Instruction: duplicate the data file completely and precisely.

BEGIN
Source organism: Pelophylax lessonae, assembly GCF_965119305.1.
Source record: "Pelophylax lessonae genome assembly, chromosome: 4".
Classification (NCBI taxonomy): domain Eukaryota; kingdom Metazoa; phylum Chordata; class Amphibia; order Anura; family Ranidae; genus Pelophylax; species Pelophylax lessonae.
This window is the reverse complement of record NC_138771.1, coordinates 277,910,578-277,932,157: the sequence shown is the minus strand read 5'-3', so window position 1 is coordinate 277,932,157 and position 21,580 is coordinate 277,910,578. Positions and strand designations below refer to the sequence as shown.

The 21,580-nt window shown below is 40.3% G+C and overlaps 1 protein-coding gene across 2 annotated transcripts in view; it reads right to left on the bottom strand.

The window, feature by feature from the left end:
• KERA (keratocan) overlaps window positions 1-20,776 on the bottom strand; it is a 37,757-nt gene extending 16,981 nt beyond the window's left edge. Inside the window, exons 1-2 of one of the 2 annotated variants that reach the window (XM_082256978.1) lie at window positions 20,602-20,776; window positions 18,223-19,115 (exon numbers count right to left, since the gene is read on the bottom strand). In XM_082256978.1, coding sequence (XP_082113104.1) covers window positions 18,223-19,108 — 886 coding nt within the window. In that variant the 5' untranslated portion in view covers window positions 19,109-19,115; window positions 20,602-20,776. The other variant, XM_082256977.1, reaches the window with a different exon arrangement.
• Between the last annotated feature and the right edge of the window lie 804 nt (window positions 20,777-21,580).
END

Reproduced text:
Source organism: Pelophylax lessonae, assembly GCF_965119305.1.
Source record: "Pelophylax lessonae genome assembly, chromosome: 4".
Classification (NCBI taxonomy): domain Eukaryota; kingdom Metazoa; phylum Chordata; class Amphibia; order Anura; family Ranidae; genus Pelophylax; species Pelophylax lessonae.
This window is the reverse complement of record NC_138771.1, coordinates 277,910,578-277,932,157: the sequence shown is the minus strand read 5'-3', so window position 1 is coordinate 277,932,157 and position 21,580 is coordinate 277,910,578. Positions and strand designations below refer to the sequence as shown.

The 21,580-nt window shown below is 40.3% G+C and overlaps 1 protein-coding gene across 2 annotated transcripts in view; it reads right to left on the bottom strand.

The window, feature by feature from the left end:
• KERA (keratocan) overlaps window positions 1-20,776 on the bottom strand; it is a 37,757-nt gene extending 16,981 nt beyond the window's left edge. Inside the window, exons 1-2 of one of the 2 annotated variants that reach the window (XM_082256978.1) lie at window positions 20,602-20,776; window positions 18,223-19,115 (exon numbers count right to left, since the gene is read on the bottom strand). In XM_082256978.1, coding sequence (XP_082113104.1) covers window positions 18,223-19,108 — 886 coding nt within the window. In that variant the 5' untranslated portion in view covers window positions 19,109-19,115; window positions 20,602-20,776. The other variant, XM_082256977.1, reaches the window with a different exon arrangement.
• Between the last annotated feature and the right edge of the window lie 804 nt (window positions 20,777-21,580).